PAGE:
The Inconvenient Truth About Red Meat


One of the tenants of liberal orthodoxy is that red meat is bad. The pressure to stop eating red meat has gotten so pervasive that even Burger King and McDonald’s are now selling “hamburgers” that have no meat at all. Vegans of the world are celebrating.

But now an inconvenient research study has declared the long-held belief that red meat is bad questionable. The Annals of Internal Medicine just published a study by a team of international researchers who reviewed more than 130 articles and a dozen randomized trials and concluded that the evidence linking red meat to cancer, heart disease and mortality is flimsy.

The Wall Street Journal editorial board says most studies discerned weak associations between red meat and poor health, but other variables could have tainted the results. For instance, people who eat more hamburgers may also consume less nutritious diets. Maybe the artery clogger isn’t the meat but the combination of cheese, salt, secret sauce, soda and French fries. Could it be possible that those who eat more red meat also exercise less?

Few public health trials have actually been done on red meat and the researchers found that the most credible one still produced “low certainty” evidence “that diets lower in red meat may have little or no effect on all-cause mortality.”In other words, the evidence linking red meat to disease is very weak and should be viewed with skepticism.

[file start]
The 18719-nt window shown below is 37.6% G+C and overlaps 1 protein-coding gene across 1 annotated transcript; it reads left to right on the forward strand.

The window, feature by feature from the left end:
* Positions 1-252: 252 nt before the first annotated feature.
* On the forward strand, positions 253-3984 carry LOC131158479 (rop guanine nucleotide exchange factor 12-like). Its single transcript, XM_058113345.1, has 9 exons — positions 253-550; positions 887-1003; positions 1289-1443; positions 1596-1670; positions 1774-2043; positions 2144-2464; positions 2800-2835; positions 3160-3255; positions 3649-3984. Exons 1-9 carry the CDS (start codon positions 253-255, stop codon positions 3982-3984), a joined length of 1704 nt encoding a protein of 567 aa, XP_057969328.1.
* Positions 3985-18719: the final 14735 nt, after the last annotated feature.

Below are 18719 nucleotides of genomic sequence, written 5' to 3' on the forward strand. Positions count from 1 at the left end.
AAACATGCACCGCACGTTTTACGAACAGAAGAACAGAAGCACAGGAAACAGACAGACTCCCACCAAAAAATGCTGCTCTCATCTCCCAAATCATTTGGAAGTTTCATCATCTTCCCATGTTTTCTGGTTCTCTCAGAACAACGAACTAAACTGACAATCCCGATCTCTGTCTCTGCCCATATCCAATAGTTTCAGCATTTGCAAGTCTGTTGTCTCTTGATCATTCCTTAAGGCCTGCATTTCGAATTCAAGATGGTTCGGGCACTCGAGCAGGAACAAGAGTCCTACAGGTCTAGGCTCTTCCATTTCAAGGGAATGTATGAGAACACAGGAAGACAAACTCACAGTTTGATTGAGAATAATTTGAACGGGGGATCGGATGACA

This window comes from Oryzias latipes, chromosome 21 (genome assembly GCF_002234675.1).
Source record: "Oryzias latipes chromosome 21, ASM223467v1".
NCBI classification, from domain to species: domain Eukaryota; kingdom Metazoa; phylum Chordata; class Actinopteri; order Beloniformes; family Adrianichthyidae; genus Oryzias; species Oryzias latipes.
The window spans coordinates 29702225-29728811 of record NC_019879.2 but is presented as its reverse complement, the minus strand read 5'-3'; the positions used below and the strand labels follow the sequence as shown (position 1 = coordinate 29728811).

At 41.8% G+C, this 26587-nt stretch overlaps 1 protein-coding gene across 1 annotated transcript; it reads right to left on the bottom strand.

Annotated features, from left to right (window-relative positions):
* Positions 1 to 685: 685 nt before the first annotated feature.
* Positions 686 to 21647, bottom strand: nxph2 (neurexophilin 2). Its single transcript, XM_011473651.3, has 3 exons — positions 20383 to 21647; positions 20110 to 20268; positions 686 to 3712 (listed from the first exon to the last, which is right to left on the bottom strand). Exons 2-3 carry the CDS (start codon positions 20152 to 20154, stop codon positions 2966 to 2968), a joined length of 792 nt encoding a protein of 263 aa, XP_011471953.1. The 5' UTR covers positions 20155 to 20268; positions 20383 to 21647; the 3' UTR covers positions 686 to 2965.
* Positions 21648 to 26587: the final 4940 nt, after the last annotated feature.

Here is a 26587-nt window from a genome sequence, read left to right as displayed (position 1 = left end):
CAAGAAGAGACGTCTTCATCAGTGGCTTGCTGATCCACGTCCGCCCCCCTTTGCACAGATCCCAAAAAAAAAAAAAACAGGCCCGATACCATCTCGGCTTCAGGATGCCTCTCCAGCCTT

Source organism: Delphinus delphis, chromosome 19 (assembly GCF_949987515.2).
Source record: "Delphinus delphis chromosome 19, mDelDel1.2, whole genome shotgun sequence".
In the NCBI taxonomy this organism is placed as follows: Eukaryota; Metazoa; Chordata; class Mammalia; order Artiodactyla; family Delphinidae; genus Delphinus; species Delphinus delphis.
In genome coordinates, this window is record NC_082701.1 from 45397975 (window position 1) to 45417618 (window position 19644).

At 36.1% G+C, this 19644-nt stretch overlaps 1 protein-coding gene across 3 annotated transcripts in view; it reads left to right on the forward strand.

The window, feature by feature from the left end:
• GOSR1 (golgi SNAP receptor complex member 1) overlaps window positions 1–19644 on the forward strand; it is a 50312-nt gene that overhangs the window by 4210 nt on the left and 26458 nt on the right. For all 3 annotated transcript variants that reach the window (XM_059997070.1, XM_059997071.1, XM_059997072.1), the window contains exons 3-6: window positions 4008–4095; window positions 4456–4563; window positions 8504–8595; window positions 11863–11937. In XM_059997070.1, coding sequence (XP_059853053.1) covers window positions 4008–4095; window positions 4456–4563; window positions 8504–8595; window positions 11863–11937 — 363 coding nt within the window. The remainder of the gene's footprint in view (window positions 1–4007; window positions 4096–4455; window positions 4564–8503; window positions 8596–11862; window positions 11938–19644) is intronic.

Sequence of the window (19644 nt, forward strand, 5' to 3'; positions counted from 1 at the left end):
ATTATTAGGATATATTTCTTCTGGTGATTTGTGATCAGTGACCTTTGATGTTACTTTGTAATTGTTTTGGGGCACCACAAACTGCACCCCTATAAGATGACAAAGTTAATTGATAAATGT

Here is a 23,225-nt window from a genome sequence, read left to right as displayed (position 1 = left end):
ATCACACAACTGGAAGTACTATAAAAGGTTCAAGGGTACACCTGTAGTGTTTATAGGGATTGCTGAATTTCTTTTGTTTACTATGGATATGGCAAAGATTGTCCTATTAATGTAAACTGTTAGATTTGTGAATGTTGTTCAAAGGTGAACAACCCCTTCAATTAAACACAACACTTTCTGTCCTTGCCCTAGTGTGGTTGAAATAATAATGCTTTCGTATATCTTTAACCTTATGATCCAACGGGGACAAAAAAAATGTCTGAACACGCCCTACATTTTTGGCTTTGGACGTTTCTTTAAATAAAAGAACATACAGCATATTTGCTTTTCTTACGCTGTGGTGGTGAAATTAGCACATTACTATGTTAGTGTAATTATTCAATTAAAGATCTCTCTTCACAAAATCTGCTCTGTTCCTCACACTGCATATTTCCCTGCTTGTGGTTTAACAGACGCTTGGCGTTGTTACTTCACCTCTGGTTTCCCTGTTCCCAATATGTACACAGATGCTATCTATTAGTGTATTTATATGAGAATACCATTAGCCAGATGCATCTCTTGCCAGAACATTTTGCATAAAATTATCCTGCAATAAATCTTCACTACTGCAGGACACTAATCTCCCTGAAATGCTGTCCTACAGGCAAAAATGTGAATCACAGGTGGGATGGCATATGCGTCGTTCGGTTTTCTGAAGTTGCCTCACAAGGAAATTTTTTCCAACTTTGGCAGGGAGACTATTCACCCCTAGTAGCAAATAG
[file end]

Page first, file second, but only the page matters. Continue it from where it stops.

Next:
This change of scientific conclusions regarding diet is not unusual. Thirty years ago the American Heart Association advocated low-fat diets believing they would reduce heart disease. But scientists now have concluded this was bad advice and may have contributed to the diabetes epidemic by causing people to eat more carbohydrates.

Unfortunately, this doesn’t comport with the liberal narrative about red meat. Therefore, rather than change their narrative they are challenging the scientific research even calling for the research to be shut down. The Physicians Committee for Responsible Medicine (an oxymoronic name at best), which promotes plant-based diets, has filed a complaint with the Federal Trade Commission against the journal that published the research. (Seriously!) Not to be outdone, Harvard’s T.H. Chan School of Public Health warned that the conclusions could “erode public trust in scientific research.”

The WSJ says Harvard health gurus also complained that the researchers should have studied the environmental impact of red meat in their review because “climate change and environmental degradation have serious effects on human health” and thus are “important to consider when making recommendations.”

In other words, when the scientific research doesn’t support your political narrative, shut it down!

(I suggest you stop feeling guilty when you occasionally enjoy red meat.)

Medicaid Fraudulent Enrollment


ObamaCare expanded eligibility for Medicaid – but not for everybody!

We have already discussed the unintended expansion of Medicaid to people who already had private health insurance (Medicaid Expansion Woes). This unintended consequence of ObamaCare is costing states billions of taxpayer dollars. In Louisiana alone it is estimated this practice will cost taxpayers between $900 million and $1.3 billion over five years.